February 12, 2006|If people know Natasha Richardson at all it seems it's as the titular gun-toting, Stockholm-struck heiress in Paul Schrader's Patty Hearst--a film that came closer to making her a star than the one that was supposed to two years later, The Handmaid's Tale. I myself was vaguely aware that she hailed from a long and storied English industry family, what with her father being director Tony Richardson and mother and aunt being acclaimed actresses Vanessa and Lynn Redgrave, respectively; and I knew that she'd married Liam Neeson somewhere along the line, with whom she has two children. But it wasn't until very recently that I started becoming aware of Ms. Richardson more as an actress than as something like a faint suggestion of foreign royalty. The act of freeing herself from her past began with a move from the UK to Manhattan, a few celebrated turns on the Great White Way (most notably her Tony-winning stint as Sally Bowles in Sam Mendes's revival of Cabaret), and now a couple of films (Asylum and The White Countess) that find Richardson's screen work maturing along with her actualization. Yeah, I'm smitten.
FILM FREAK CENTRAL: So many of your characters begin in a state of suspension.
NATASHA RICHARDSON: Yeah, that's interesting that you've seen it like that. I'm not saying that you're wrong, just that I've never really thought of it in that way exactly. I am aware that the women that I feel an empathy for, or feel a connection to, are women who are in a painful situation like that--that have difficult straits to navigate through or that have, you know, something like a self-destruct button that sends them howling into the abyss. Women enduring situations that require every ounce of resolve just to survive... I dunno, I am attracted to the darker places than I am to the lighter, frothier stuff and I'm not sure why that is.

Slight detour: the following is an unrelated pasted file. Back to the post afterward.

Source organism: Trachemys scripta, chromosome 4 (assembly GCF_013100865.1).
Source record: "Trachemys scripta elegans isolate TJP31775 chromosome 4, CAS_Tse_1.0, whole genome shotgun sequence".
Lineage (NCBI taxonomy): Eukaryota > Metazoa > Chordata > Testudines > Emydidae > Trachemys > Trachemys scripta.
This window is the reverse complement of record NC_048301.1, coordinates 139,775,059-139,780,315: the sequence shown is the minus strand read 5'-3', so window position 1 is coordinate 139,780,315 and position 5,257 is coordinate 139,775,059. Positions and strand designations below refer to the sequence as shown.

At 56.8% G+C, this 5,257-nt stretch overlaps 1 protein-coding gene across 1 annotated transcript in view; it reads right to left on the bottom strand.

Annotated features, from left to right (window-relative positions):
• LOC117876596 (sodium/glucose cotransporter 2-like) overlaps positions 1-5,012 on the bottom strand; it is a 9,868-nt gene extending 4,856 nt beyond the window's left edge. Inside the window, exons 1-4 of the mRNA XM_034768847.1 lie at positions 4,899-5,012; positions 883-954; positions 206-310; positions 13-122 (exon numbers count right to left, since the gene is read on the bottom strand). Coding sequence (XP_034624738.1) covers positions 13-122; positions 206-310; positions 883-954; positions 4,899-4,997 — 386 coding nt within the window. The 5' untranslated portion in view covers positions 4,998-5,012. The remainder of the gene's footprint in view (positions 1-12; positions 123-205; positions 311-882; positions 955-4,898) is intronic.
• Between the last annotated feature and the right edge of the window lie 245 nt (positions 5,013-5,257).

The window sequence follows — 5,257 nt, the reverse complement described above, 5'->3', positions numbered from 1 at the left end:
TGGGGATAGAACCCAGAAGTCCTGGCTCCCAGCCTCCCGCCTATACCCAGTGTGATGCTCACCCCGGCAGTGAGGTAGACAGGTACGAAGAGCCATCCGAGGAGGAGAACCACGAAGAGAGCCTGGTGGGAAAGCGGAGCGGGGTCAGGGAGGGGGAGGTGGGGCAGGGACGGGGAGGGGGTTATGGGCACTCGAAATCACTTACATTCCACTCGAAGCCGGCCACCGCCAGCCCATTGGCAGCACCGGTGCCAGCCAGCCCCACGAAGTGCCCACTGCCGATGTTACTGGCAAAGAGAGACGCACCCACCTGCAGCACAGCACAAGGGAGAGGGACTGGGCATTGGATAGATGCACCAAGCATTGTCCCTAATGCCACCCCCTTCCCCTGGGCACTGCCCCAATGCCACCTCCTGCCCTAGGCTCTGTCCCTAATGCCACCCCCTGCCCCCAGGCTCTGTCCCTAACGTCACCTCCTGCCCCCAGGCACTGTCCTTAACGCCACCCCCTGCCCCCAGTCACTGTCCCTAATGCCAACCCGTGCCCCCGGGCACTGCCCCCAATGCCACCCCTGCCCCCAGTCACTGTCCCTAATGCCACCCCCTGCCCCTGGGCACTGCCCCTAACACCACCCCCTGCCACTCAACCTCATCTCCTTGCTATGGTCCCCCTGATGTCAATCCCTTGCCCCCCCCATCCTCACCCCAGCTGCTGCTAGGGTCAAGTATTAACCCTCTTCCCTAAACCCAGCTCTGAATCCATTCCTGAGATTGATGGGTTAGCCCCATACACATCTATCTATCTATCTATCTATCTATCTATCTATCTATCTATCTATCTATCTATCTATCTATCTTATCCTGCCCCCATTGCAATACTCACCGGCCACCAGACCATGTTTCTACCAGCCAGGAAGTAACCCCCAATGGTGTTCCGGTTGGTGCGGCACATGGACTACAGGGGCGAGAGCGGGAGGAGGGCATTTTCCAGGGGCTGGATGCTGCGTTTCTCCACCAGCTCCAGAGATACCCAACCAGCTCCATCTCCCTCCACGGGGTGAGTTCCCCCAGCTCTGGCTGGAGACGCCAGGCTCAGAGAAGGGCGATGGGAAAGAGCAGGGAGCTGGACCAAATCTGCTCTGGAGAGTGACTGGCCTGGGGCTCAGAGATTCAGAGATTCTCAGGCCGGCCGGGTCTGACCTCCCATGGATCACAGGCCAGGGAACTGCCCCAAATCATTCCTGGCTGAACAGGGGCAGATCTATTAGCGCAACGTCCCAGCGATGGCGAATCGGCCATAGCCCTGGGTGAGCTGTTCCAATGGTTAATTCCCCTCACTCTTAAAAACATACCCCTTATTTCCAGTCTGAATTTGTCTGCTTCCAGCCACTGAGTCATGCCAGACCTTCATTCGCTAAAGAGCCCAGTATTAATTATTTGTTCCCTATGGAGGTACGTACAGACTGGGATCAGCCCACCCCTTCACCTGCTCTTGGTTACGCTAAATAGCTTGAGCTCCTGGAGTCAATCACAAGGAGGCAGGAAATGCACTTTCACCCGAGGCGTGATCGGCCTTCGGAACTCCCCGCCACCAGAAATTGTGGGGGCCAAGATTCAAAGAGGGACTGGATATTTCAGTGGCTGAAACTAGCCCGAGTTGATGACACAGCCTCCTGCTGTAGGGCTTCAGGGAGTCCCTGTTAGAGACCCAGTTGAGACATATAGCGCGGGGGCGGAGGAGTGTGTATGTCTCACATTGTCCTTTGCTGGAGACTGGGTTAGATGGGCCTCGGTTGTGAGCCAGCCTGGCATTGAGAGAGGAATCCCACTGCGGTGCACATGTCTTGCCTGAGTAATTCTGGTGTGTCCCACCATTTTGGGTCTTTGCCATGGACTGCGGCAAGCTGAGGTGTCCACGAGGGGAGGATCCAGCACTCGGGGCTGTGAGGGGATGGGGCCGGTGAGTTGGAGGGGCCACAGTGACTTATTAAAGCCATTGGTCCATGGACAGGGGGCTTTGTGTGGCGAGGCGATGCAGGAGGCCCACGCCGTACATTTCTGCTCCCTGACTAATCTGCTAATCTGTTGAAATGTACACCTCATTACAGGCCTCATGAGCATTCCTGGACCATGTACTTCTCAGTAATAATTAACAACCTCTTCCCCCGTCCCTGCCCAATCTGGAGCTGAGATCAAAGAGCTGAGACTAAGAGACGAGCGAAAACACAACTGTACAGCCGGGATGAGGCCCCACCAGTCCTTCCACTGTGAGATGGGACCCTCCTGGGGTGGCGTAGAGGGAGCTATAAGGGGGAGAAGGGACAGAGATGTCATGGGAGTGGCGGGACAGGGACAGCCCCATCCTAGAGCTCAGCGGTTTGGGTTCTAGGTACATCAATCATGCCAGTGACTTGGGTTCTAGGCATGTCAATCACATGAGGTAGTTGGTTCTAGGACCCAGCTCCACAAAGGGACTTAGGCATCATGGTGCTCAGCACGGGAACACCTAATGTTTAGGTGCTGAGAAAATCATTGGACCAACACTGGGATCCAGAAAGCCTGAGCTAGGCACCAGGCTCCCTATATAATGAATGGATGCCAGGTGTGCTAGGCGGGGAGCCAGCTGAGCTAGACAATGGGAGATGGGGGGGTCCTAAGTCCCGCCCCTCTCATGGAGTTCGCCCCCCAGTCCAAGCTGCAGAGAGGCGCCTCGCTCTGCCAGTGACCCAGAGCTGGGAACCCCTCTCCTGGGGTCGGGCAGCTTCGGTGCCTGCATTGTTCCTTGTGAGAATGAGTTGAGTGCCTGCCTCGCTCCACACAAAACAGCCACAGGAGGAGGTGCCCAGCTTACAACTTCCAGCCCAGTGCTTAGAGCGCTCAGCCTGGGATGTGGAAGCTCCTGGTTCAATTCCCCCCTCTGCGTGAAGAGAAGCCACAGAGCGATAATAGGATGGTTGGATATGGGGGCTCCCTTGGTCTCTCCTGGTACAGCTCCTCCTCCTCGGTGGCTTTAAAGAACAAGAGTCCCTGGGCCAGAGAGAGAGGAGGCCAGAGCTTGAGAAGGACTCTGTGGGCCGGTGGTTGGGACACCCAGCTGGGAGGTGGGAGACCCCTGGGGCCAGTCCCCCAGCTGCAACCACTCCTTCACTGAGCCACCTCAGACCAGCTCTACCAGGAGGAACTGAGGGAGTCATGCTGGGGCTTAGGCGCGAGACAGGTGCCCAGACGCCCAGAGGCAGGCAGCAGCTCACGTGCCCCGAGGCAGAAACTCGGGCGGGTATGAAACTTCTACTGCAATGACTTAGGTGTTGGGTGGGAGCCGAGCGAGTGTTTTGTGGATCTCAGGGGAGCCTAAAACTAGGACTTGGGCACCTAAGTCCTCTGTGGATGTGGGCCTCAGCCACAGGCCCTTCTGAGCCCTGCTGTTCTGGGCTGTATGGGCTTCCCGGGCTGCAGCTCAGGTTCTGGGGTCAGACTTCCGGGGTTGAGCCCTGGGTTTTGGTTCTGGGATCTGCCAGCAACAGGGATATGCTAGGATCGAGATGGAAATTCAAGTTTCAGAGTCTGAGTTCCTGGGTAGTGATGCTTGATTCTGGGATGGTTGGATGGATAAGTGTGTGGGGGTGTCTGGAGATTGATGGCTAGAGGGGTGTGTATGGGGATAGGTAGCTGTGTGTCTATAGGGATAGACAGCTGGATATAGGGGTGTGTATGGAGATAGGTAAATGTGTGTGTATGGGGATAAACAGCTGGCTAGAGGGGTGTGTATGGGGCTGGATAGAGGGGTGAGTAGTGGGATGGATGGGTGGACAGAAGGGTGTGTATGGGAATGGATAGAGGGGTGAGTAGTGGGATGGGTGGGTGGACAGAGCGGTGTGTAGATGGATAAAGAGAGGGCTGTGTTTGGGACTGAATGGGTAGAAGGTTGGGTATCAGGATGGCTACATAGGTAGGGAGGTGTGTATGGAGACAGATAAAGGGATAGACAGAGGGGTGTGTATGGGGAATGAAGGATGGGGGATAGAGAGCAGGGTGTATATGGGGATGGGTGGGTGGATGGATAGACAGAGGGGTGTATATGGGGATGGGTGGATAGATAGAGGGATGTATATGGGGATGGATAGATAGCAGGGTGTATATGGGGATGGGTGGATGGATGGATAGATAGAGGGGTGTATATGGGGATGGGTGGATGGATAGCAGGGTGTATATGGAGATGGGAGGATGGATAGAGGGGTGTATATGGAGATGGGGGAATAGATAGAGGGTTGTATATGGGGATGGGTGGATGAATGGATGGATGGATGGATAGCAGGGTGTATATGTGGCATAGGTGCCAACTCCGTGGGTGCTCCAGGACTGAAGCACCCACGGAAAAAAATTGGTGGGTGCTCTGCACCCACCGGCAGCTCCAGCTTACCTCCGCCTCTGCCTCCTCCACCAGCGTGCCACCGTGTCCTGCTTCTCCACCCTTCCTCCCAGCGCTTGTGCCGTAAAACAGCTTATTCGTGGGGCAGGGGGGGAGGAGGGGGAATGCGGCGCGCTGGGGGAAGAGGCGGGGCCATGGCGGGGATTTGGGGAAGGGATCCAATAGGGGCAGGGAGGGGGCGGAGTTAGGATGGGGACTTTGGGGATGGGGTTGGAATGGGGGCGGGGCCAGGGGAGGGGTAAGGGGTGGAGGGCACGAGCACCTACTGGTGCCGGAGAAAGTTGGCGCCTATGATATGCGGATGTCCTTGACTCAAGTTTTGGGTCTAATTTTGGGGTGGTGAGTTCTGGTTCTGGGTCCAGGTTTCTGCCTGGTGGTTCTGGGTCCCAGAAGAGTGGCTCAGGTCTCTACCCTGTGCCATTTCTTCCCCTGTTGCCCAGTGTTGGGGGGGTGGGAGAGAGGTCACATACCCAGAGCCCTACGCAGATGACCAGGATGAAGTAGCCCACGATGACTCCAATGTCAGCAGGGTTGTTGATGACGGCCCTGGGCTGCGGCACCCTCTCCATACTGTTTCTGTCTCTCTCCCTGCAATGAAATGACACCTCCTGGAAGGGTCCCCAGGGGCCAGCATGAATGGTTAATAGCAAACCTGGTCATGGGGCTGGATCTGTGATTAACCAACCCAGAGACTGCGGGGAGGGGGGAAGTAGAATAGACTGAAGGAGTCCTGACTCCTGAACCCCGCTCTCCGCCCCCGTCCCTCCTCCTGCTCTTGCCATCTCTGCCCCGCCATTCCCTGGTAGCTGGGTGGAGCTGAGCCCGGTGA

Have you given it a lot of thought?
(laughs) I try not to. I do think that it's certainly more challenging to play the dark places. But it's the part, primarily, and on the whole I'd rather play a wonderful part in a movie that few people see rather than a sort of cosmetic role in a blockbuster. Not that I've been offered many of those.
Maid in Manhattan.
(laughs) Yes--you'll have to blame Ralph [Fiennes] for that one. He's the most wonderful actor, a good friend, we thought we'd have a laugh. And no, I didn't get to know Jennifer Lopez very well.
(laughs) Well, I should hope not. Tell me about working with Patrick Marber on the London stage with his Closer.
Well, I was very attracted to the idea of doing a modern play and Marber's stuff was so visceral, really a punch right in the gut. Full-bodied, adventurous, raw--and funny enough, there was the added incentive that I actually did Closer in part so that Patrick would write the script for Asylum for me.
This is right after your run in Cabaret, right?
Yes, and I think that playing Sally Bowles really gave me the courage to take on Marber. After you do Bowles, you feel like you can do anything. She's got to be one of the darkest, more complicated heroines in that kind of theatre, or any kind really. So I had courage and I said to him, "Patrick, you do Asylum and I'll do that part."
Are there as few great modern roles for women on stage as in film?
Well, I tell you that just the great playwrights who write wonderful parts for women are so few and far between, now as they've ever been, I suppose, but I am drawn back again and again to the stage because there are so many older playwrights'--the masters, you'd call them--that are being revived and that, apart from the wonderful actors and directors there, is hard to resist.
Why aren't there more great roles for women being written now?
I don't know. I don't know if it's the nature of a popular medium to be cyclical or if it's something of a deeper problem that has to do with the proliferation of fast culture that makes it less fashionable to grapple with the, what do you call the Big Issues of the time that you had like Chekhov and the like grappling with. The problem, too, is the perception that the major--maybe the only--market for movies now is the young male demographic and that they're not the slightest bit interested in films about "women in extremis." I don't know.
Other than statisticians, who before the '80s even knew what the word "demographic" meant?